Background: Alzheimer’s disease (AD) is the most common form of dementia in the elderly. It is characterized
as a multi-factorial disorder with a prevalent genetic component. Due to the unknown etiology, current treatment
based on acetylcholinesterase (AChE) inhibitors and N–methyl-D-aspartate receptors (NMDAR) antagonist is
effective only temporary. It seems that curative treatment will necessarily be complex due to the multifactorial nature
of the disease. In this context, the so-called “multi-targeting" approach has been established.
Objectives: The aim of this study was to develop a multi-target-directed ligand (MTDL) combining the support for
the cholinergic system by inhibition of AChE and at the same time ameliorating the burden caused by glutamate excitotoxicity
mediated by the NMDAR receptors.
Methods: We have applied common approaches of organic chemistry to prepare a hybrid of 6-chlorotacrine and memantine.
Then, we investigated its blocking ability towards AChE and NMDRS in vitro, as well as its neuroprotective
efficacy in vivo in the model of NMDA-induced lessions. We also studied cytotoxic potential of the compound and
predicted the ability to cross the blood-brain barrier.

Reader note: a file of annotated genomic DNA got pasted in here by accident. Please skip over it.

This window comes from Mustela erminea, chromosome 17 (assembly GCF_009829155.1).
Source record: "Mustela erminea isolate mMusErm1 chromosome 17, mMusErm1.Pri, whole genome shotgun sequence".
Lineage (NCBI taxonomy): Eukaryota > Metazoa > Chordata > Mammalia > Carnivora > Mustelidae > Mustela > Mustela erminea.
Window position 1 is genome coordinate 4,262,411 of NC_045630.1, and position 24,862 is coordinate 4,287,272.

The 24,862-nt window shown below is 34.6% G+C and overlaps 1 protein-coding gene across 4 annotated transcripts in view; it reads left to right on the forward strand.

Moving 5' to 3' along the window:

Results: A novel molecule formed by combination of 6-chlorotacrine and memantine proved to be a promising multipotent
hybrid capable of blocking the action of AChE as well as NMDARs. The presented hybrid surpassed the
AChE inhibitory activity of the parent compound 6-Cl-THA twofold. According to results it has been revealed that
our novel hybrid blocks NMDARs in the same manner as memantine, potently inhibits AChE and is predicted to
cross the blood-brain barrier via passive diffusion. Finally, the MTDL design strategy was indicated by in vivo results
which showed that the novel 6-Cl-THA-memantine hybrid displayed a quantitatively better neuroprotective effect
than the parent compound memantine.
Conclusion: We conclude that the combination of two pharmacophores with a synergistic mechanism of action into a
single molecule offers great potential for the treatment of CNS disorders associated with cognitive decline and/or
excitotoxicity mediated by NMDARs.